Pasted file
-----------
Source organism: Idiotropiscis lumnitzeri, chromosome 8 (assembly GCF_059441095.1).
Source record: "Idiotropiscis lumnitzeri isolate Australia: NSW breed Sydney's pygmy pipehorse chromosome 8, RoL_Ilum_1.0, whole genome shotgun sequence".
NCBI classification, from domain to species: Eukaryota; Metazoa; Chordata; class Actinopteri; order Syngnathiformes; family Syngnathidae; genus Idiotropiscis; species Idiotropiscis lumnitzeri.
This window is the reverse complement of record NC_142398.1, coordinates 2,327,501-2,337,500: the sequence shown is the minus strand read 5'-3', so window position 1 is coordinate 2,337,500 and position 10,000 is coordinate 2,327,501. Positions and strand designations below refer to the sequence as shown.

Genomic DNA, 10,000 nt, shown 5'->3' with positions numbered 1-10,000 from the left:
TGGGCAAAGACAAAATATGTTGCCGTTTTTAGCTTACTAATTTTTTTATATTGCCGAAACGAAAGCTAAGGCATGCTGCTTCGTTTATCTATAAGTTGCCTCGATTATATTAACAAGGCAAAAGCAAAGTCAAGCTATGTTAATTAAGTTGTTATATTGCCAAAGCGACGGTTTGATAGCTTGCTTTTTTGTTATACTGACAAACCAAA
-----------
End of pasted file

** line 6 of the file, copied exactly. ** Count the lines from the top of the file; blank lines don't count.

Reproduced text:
TGGGCAAAGACAAAATATGTTGCCGTTTTTAGCTTACTAATTTTTTTATATTGCCGAAACGAAAGCTAAGGCATGCTGCTTCGTTTATCTATAAGTTGCCTCGATTATATTAACAAGGCAAAAGCAAAGTCAAGCTATGTTAATTAAGTTGTTATATTGCCAAAGCGACGGTTTGATAGCTTGCTTTTTTGTTATACTGACAAACCAAA